MeLE PCG02 Pro Review – A Fanless Intel Celeron J4125 / N5105 mini PC with an ultra-compact form factor

MeLE PCG02 Pro review

MeLE has launched a new ‘stick’ mini PC called the PCG02 Pro. It comes in two models featuring either a mobile Gemini Lake Refresh or a Jasper Lake processor. Both models appear physically similar however the memory, WiFi, Bluetooth, and USB ports differ plus only the lower-powered model includes an M.2 NVMe or SATA slot. MeLE kindly sent both models for review and I’ve looked at the performance running both Windows and Ubuntu.

MeLE PCG02 Pro hardware overview

The MeLE PCG02 Pro physically consists of a 146 x 61 x 20mm (5.75 x 2.40 x 0.79 inches) rectangular plastic case that ‘wraps’ around a plastic inner frame. The outside of the case has a knurled or cross-hatched pattern (engineered to provide high thermal conductivity) and the inner frame has the WiFi antennas glued to it.

As passively cooled mini PCs, the first model known as the PCG02 Pro J4125 uses an Intel 14 nm Gemini Lake Refresh Celeron J4125 processor which is a quad-core 4-thread 2.00 GHz processor boosting to 2.70 GHz with Intel’s UHD Graphics 600. The second model, known as the PCG02 Pro N5105, uses an Intel 10 nm Jasper Lake Celeron N5105 processor which is a quad-core 4-thread 2.00 GHz Celeron processor boosting to 2.90 GHz with Intel’s UHD Graphics.

Both models’ front panel has just an illuminated power button. The left panel has a 12V/2A power-only USB Type-C port with support for USB PD 3.0, a gigabit Ethernet port, a MicroSD card slot, and a 3.5mm headphone jack. The right panel has dual HDMI 2.0 ports and a pin-hole ‘CMOS Reset’. Finally, the rear panel includes a Kensington security slot and the USB ports which I tested using a Samsung 980 PRO PCle 4.0 NVMe M.2 SSD housed in a ‘USB to M.2 NVMe adapter’ (ORICO M2PAC3-G20 M.2 NVMe SSD Enclosure).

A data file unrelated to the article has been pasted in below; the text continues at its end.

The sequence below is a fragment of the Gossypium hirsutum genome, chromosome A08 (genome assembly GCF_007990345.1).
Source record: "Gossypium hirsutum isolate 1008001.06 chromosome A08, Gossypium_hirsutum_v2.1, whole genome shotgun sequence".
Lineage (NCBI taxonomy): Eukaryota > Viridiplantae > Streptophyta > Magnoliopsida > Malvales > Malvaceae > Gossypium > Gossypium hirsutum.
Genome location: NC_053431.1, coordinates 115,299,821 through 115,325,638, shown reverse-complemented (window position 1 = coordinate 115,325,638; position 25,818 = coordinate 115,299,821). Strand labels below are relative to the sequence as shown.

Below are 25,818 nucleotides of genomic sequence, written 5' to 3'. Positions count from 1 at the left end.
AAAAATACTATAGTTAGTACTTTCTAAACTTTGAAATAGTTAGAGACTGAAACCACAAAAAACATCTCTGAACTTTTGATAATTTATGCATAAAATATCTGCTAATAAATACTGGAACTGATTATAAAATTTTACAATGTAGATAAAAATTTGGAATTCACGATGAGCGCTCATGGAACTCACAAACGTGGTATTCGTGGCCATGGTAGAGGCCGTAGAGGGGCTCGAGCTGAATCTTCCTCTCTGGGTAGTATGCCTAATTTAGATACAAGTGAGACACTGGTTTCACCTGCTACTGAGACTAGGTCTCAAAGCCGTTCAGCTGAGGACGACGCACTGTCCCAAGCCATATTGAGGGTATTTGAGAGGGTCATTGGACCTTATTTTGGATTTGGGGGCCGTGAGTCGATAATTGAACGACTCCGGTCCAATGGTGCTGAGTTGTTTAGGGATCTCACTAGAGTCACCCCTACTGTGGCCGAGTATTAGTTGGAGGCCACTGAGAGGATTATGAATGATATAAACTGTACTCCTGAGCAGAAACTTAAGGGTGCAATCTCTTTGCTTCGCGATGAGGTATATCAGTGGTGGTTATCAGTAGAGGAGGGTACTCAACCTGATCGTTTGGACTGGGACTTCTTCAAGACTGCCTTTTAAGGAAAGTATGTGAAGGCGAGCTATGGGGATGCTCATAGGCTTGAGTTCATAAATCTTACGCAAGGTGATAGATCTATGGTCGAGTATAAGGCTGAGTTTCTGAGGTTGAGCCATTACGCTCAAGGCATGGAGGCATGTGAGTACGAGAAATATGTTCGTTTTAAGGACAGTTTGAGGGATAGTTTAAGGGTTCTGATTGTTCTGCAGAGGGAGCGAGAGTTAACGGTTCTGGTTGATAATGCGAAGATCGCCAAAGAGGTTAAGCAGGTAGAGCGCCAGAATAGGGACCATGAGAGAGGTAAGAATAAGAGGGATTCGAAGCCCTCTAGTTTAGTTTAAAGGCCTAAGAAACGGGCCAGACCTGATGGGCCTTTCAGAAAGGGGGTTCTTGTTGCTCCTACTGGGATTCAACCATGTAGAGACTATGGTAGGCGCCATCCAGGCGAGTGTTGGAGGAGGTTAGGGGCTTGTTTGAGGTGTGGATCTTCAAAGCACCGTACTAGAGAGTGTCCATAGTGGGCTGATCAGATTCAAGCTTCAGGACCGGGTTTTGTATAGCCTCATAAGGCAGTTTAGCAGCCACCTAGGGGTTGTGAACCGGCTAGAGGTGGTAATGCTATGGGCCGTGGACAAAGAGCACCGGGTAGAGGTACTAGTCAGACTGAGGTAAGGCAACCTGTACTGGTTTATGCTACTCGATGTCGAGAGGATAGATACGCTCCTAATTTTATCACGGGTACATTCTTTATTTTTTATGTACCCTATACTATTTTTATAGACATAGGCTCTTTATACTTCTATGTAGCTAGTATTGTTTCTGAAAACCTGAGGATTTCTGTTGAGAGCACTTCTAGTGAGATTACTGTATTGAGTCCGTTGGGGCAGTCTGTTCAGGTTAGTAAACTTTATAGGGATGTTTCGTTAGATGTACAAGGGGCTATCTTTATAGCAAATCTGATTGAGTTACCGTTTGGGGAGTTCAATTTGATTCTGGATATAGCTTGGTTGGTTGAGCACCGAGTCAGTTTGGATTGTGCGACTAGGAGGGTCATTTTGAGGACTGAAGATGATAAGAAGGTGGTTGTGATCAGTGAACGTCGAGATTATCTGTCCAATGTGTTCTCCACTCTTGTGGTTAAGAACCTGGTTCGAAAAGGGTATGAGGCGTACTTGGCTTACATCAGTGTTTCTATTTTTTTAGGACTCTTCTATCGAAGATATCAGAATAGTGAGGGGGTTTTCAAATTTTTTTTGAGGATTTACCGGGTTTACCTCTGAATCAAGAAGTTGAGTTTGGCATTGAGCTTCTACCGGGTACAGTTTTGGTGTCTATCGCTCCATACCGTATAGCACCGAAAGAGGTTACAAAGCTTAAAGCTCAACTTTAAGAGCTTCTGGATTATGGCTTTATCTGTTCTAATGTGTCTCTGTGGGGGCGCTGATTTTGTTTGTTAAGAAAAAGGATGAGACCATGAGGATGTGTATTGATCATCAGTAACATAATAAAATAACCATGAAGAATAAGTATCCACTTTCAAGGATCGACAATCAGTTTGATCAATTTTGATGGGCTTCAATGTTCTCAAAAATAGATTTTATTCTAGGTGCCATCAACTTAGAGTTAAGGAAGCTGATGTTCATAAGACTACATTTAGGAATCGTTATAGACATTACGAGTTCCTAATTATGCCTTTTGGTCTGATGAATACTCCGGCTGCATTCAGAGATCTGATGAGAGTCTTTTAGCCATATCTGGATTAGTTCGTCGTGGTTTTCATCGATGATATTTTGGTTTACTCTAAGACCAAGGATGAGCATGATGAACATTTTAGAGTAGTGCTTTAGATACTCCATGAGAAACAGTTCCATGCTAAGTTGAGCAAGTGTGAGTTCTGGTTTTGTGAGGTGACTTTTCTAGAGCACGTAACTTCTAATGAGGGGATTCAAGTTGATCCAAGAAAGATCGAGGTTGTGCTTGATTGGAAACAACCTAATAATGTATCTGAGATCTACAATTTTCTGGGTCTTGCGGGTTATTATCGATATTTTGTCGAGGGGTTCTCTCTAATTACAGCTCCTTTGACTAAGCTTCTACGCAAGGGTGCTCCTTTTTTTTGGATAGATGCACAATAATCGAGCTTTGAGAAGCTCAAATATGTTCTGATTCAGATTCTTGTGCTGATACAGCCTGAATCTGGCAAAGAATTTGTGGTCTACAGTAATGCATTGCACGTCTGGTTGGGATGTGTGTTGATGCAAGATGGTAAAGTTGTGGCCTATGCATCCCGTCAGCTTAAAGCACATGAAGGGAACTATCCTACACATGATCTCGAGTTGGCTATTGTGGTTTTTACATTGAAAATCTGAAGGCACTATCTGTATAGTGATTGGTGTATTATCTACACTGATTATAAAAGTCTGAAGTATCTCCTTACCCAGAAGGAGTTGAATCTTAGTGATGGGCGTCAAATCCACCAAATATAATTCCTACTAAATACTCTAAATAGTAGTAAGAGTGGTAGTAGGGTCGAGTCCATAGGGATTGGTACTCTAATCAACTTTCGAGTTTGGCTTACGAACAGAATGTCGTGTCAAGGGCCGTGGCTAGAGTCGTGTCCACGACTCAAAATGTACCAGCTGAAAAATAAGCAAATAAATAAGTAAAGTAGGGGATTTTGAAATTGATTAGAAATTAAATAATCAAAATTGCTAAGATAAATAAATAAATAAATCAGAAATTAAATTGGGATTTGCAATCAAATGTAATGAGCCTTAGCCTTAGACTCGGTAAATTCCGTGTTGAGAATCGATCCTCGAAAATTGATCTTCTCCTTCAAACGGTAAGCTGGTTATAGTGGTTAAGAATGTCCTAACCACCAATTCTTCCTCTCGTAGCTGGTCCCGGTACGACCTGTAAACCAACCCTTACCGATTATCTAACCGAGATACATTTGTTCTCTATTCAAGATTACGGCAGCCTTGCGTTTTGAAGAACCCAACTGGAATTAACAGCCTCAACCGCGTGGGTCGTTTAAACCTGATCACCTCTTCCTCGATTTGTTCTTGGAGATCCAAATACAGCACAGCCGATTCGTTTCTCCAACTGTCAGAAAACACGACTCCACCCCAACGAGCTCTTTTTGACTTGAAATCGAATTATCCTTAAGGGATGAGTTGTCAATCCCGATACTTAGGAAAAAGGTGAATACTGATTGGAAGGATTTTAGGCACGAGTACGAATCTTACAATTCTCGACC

On the PCG02 Pro J4125 these ports are a data-only Type-C ‘USB 3.0’ port (USB 3.2 Gen 1×1 i.e. 5 Gbit/s):

and dual ‘USB 3.0’ ports (USB 3.2 Gen 1×1 i.e. 5 Gbit/s):

Whereas on the PCG02 Pro N5105 they are a data-only Type-C ‘USB 3.0’ port (USB 3.2 Gen 1×1 i.e. 5 Gbit/s):

and dual ‘USB 3.1’ ports (USB 3.2 Gen 2×1 i.e. 10 Gbit/s):

The PCG02 Pro J4125 review model included a soldered-on 128GB eMMC drive and soldered-on 8GB LPDDR4 2133 MHz single-channel memory:

Additionally, there is a soldered-on WiFi 5 (or 802.11ac) Intel Dual Band Wireless-AC 7265 card, Bluetooth 4.2 as well as the ability to add an M.2 2280 NVMe (PCIe 2.0 x2) or SATA 3 SSD drive:

which with an NVMe drive offers a theoretical throughput of up to 1000 MB/s:

or with a SATA driver which offers a theoretical throughput of up to 600 MB/s:

Alternatively, the M.2 slot could be used for an external eGPU. See MeLE Quieter2 Review – Windows 10, Ubuntu 20.04, and eGPU.

In comparison, the PCG02 Pro N5105 review model included a soldered-on 128GB eMMC drive and soldered-on 8GB LPDDR4 3200 MHz single-channel memory that was configured to run at 2933 MHz:

Additionally, there is a soldered-on WiFi 6 (or 802.11ax) Intel AX201 card and Bluetooth 5.2:

The full specifications state:

As mentioned the Type-C USB port is ‘data only’ so either device can only support two 4K displays via the HDMI ports:

Box contents

In the box, you get a power adapter and cord together with a plug adapter appropriate for your country, a quick start guide, a VESA mounting bracket together with a small packet of miscellaneous screws. The PCG02 Pro J4125 also includes a thermal pad for applying to the M.2 drive when in use:

Size – Can the MeLE PCG02 Pro still considered a mini PC stick?

Whilst the PCG02 Pro is marketed as a ‘stick’ mini PC, in reality, it is rather large especially when comparing it with previous generation ‘sticks’. To illustrate this I’ve compared it to one of the very first ‘stick’ mini PCs, the Android-based Rikomagic MK802 which uses an AllWinner A10, the Android-based Rikomagic MK802 IV which uses a Rockchip RK3188, the second-generation Windows-based Intel Compute Stick which uses Intel processors up to the Intel Core m5-6Y57, MeLE’s PCG02U which is an Ubuntu-based Intel Z3735F mini PC that includes an Ethernet port, and on the right, the PCG02 Pro: